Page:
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franciscan - September 1998

© The Society of Saint Francis 1998

Caring for Older People

by John Worsfold

Jesus said, ‘I came that they might have life and that they might have it more abundantly.’ The whole gospel is about new life, about hope, faith and new beginnings. My work of caring for older people, both within a residential home and within the community, is to help them explore and realise their potential in old age. We all need to become more aware of the contribution older people can make to our society.

The population in the United Kingdom is growing older. For example, in 1994, there were eight thousand people aged a hundred years and over. It is predicted that by the year 2031 there will be thirty-four thousand people in this age group. Those aged over eighty-five will increase from nearly two per cent of the total UK population to nearly three per cent by the year 2026.

To the world, older people are often stereotyped as always being sick, infirm and of no use to anyone. Older people are reminders to many that we are all mortal and old age will creep up on each one of us and there will come a day when we will die.
The Church, too, often takes on board this negative view and promotes the same stereotypical images to society. It has largely not addressed the myths and underlying fears which cause older people to be pushed to the margins of our thoughts. The Church all too often has perpetuated a negative view of old age. We have only to remember Pope John XXIII, Mother Teresa, Nelson Mandela and other older people who have changed the course of history to see how wrong are our attitudes concerning old age. Our attitudes towards older people and age-related concerns have got to change because we are storing up trouble for ourselves if we don’t.

Church Army Homes are seen in our communities, both within Social Services and the local churches, as places where older people are valued and respected. They are places where people can come to know God and see that these latter years are years of renewal and growth. Our homes have a very good name because we care for the whole person. We care for them physically, mentally, emotionally, socially and spiritually. There are some social workers who are beginning to realise the importance of spiritual care. Spirituality has to do with becoming a person in the fullest sense – becoming a whole person.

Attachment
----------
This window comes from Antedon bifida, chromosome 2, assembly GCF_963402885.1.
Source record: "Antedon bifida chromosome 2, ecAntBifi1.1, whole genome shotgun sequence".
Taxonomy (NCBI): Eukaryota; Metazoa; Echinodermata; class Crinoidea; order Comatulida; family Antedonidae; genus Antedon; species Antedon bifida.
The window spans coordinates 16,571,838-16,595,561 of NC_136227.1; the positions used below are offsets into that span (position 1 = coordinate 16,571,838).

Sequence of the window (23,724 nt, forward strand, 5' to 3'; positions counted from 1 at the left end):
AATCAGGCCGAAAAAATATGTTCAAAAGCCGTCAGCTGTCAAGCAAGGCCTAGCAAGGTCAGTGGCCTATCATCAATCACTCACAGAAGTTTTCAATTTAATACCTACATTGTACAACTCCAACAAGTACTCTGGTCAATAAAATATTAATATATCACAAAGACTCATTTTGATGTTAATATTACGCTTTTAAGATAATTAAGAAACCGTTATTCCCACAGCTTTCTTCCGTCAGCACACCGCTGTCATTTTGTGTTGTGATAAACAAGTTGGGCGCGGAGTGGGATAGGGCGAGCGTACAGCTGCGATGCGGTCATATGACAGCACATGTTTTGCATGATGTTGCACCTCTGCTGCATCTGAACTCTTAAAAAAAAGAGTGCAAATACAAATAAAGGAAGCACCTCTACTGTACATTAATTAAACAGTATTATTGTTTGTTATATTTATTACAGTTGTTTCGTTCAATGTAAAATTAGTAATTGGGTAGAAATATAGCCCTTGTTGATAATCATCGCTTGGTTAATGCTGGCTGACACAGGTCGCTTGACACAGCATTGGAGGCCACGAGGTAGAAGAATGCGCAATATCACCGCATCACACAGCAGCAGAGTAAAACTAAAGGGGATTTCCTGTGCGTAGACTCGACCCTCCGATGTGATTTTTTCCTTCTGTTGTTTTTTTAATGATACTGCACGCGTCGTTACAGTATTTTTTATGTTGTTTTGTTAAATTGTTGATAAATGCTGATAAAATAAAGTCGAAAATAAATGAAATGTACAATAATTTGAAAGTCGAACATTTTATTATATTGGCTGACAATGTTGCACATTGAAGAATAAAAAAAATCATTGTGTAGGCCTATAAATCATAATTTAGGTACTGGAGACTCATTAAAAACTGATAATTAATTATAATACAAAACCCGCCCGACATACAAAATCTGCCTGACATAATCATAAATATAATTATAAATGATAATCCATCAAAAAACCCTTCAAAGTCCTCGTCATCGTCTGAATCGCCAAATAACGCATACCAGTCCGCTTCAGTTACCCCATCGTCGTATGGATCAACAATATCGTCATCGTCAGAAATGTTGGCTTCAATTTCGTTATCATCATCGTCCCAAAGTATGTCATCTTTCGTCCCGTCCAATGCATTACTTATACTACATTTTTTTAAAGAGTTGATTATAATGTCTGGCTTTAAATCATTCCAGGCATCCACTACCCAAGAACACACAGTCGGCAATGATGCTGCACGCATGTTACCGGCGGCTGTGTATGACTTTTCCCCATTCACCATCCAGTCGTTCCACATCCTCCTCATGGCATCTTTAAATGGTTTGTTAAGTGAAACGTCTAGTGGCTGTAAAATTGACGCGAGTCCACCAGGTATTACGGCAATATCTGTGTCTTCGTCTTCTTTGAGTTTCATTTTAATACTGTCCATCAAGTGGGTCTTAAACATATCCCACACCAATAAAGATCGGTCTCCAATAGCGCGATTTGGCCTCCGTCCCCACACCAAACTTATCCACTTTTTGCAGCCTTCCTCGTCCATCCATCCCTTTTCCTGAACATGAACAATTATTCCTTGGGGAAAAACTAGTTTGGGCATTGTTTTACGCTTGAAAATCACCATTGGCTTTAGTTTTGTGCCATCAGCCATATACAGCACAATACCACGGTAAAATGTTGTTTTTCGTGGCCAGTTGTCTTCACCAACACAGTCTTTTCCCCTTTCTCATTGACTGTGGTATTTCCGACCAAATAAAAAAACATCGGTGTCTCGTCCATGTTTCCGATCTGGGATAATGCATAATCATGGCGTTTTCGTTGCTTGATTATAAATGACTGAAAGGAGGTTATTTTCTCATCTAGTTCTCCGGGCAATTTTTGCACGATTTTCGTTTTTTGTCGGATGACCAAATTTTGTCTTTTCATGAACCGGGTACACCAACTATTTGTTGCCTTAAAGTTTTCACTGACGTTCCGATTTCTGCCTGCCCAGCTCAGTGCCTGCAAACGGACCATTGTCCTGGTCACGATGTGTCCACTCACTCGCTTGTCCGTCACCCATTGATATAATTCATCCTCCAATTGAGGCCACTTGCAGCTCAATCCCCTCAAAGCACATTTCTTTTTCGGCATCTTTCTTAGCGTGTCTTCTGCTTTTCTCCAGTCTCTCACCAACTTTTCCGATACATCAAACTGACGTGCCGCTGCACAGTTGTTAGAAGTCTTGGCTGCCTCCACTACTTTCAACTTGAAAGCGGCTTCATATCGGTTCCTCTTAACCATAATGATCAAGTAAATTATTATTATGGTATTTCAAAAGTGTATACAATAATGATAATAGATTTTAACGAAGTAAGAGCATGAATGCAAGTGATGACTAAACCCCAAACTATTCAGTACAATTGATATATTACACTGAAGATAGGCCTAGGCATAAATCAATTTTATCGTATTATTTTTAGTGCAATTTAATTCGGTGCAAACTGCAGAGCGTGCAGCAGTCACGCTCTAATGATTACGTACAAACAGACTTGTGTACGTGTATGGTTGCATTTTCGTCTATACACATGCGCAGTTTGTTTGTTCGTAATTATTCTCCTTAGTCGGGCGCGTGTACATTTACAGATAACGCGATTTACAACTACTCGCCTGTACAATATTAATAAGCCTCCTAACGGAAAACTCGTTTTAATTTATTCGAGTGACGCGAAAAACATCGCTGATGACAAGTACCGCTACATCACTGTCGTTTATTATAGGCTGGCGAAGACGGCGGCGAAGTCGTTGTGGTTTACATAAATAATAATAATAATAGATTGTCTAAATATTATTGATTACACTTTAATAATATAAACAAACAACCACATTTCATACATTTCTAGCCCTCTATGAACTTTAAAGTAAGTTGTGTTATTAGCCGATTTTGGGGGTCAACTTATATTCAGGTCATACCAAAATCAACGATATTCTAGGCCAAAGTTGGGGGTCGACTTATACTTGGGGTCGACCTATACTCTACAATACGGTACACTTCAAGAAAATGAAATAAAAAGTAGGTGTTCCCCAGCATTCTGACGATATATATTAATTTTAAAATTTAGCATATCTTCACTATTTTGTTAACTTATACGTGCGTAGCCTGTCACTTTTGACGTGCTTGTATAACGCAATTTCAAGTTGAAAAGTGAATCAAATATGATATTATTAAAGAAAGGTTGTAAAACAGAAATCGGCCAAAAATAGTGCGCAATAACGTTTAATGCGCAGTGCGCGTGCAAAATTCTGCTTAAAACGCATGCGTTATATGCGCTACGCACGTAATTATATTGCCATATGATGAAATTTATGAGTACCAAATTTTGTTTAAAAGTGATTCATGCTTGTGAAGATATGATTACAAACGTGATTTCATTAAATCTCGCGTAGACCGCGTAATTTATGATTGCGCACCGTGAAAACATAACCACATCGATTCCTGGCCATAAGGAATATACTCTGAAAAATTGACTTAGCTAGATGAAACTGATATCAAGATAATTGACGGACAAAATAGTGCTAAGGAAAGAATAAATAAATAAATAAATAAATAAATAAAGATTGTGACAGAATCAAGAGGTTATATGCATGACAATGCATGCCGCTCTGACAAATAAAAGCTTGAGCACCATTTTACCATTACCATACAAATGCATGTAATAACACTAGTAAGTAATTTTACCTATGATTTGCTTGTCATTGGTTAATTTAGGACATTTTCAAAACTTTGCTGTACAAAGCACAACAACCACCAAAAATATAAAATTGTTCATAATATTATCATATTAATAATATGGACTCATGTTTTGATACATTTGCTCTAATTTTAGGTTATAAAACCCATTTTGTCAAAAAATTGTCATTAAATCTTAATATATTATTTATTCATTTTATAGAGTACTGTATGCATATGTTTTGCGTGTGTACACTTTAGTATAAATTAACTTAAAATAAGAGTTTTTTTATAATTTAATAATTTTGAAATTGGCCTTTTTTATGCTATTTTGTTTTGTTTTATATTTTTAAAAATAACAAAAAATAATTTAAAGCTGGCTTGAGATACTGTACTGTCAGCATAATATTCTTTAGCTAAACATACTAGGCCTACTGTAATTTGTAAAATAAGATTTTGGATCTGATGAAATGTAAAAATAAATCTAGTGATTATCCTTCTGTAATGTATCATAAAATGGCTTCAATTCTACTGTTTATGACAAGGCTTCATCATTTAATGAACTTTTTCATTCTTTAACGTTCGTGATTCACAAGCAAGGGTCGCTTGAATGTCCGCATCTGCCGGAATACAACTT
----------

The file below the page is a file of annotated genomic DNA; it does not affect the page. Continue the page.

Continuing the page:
Since April 1993, when the Care in the Community Act came into being, Church Army Homes have worked more fully with the social services in providing residential care for older people. A good number of the residents in our Homes have had little or no contact with the Church or the things of God, and yet they are often found to have been searching and seeking for a meaning to life. They are wanting to know more about the Lord and we have the opportunity to present the gospel to them through the Services and Fellowship groups that we provide.

It is important to remember that a number of people who live in our Homes have been committed Christians from a very early age and many use the spiritual wealth they have to help others. They will tell you that it is through their faith and spirituality that they have been able to cope with the rapid changes of life – physical, psychological, social and cultural. It is often in old age that spirituality matures and becomes a great source of well being.